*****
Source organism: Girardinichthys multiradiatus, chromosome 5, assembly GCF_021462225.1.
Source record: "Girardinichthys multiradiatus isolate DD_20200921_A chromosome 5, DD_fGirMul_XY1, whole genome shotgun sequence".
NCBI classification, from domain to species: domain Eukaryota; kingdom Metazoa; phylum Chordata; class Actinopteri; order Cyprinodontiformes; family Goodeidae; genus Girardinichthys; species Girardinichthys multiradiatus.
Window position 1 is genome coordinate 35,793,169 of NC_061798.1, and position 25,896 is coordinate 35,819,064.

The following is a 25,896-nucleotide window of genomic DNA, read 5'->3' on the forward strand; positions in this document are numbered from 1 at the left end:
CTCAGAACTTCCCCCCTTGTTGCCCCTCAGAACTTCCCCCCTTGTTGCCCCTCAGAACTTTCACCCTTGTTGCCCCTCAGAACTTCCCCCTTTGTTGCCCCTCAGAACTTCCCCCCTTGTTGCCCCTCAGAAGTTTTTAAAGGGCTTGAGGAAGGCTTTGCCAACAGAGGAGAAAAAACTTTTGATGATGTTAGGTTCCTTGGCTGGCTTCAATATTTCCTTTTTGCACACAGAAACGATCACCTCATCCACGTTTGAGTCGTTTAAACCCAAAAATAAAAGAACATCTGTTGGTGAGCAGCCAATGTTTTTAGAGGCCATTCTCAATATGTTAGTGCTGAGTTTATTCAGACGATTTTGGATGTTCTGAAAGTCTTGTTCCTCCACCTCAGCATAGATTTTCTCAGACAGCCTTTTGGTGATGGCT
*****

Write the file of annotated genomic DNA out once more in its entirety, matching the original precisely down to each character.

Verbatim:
Source organism: Girardinichthys multiradiatus, chromosome 5, assembly GCF_021462225.1.
Source record: "Girardinichthys multiradiatus isolate DD_20200921_A chromosome 5, DD_fGirMul_XY1, whole genome shotgun sequence".
NCBI classification, from domain to species: domain Eukaryota; kingdom Metazoa; phylum Chordata; class Actinopteri; order Cyprinodontiformes; family Goodeidae; genus Girardinichthys; species Girardinichthys multiradiatus.
Window position 1 is genome coordinate 35,793,169 of NC_061798.1, and position 25,896 is coordinate 35,819,064.

The following is a 25,896-nucleotide window of genomic DNA, read 5'->3' on the forward strand; positions in this document are numbered from 1 at the left end:
CTCAGAACTTCCCCCCTTGTTGCCCCTCAGAACTTCCCCCCTTGTTGCCCCTCAGAACTTTCACCCTTGTTGCCCCTCAGAACTTCCCCCTTTGTTGCCCCTCAGAACTTCCCCCCTTGTTGCCCCTCAGAAGTTTTTAAAGGGCTTGAGGAAGGCTTTGCCAACAGAGGAGAAAAAACTTTTGATGATGTTAGGTTCCTTGGCTGGCTTCAATATTTCCTTTTTGCACACAGAAACGATCACCTCATCCACGTTTGAGTCGTTTAAACCCAAAAATAAAAGAACATCTGTTGGTGAGCAGCCAATGTTTTTAGAGGCCATTCTCAATATGTTAGTGCTGAGTTTATTCAGACGATTTTGGATGTTCTGAAAGTCTTGTTCCTCCACCTCAGCATAGATTTTCTCAGACAGCCTTTTGGTGATGGCT